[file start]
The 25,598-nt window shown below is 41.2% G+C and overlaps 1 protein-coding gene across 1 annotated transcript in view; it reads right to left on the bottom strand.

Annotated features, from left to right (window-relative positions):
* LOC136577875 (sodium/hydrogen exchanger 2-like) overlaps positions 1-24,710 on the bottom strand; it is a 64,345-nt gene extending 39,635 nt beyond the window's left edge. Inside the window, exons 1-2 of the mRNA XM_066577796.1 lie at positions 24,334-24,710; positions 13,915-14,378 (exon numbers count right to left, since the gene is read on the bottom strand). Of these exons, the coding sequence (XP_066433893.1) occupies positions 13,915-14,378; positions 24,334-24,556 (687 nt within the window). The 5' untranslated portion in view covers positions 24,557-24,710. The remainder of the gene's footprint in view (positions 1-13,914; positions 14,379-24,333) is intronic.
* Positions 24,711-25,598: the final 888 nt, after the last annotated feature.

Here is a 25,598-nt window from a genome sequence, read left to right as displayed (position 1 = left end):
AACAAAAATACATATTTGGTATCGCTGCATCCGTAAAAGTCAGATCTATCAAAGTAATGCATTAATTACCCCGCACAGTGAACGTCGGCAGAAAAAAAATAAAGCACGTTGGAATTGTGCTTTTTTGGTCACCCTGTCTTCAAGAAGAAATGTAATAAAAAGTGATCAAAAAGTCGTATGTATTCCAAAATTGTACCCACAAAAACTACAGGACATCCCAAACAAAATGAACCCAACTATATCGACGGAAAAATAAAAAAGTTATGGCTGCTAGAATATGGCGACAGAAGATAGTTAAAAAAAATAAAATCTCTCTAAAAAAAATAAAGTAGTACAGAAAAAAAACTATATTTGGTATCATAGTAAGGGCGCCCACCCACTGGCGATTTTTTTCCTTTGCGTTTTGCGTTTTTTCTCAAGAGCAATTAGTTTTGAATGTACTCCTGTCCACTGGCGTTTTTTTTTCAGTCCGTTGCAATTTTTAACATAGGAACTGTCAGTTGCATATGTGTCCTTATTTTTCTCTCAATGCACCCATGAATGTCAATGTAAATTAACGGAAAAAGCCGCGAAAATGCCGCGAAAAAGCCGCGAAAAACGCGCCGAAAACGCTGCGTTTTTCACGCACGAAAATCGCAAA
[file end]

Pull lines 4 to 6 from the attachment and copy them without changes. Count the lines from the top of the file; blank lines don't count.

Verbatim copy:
* Positions 24,711-25,598: the final 888 nt, after the last annotated feature.

Here is a 25,598-nt window from a genome sequence, read left to right as displayed (position 1 = left end):
AACAAAAATACATATTTGGTATCGCTGCATCCGTAAAAGTCAGATCTATCAAAGTAATGCATTAATTACCCCGCACAGTGAACGTCGGCAGAAAAAAAATAAAGCACGTTGGAATTGTGCTTTTTTGGTCACCCTGTCTTCAAGAAGAAATGTAATAAAAAGTGATCAAAAAGTCGTATGTATTCCAAAATTGTACCCACAAAAACTACAGGACATCCCAAACAAAATGAACCCAACTATATCGACGGAAAAATAAAAAAGTTATGGCTGCTAGAATATGGCGACAGAAGATAGTTAAAAAAAATAAAATCTCTCTAAAAAAAATAAAGTAGTACAGAAAAAAAACTATATTTGGTATCATAGTAAGGGCGCCCACCCACTGGCGATTTTTTTCCTTTGCGTTTTGCGTTTTTTCTCAAGAGCAATTAGTTTTGAATGTACTCCTGTCCACTGGCGTTTTTTTTTCAGTCCGTTGCAATTTTTAACATAGGAACTGTCAGTTGCATATGTGTCCTTATTTTTCTCTCAATGCACCCATGAATGTCAATGTAAATTAACGGAAAAAGCCGCGAAAATGCCGCGAAAAAGCCGCGAAAAACGCGCCGAAAACGCTGCGTTTTTCACGCACGAAAATCGCAAA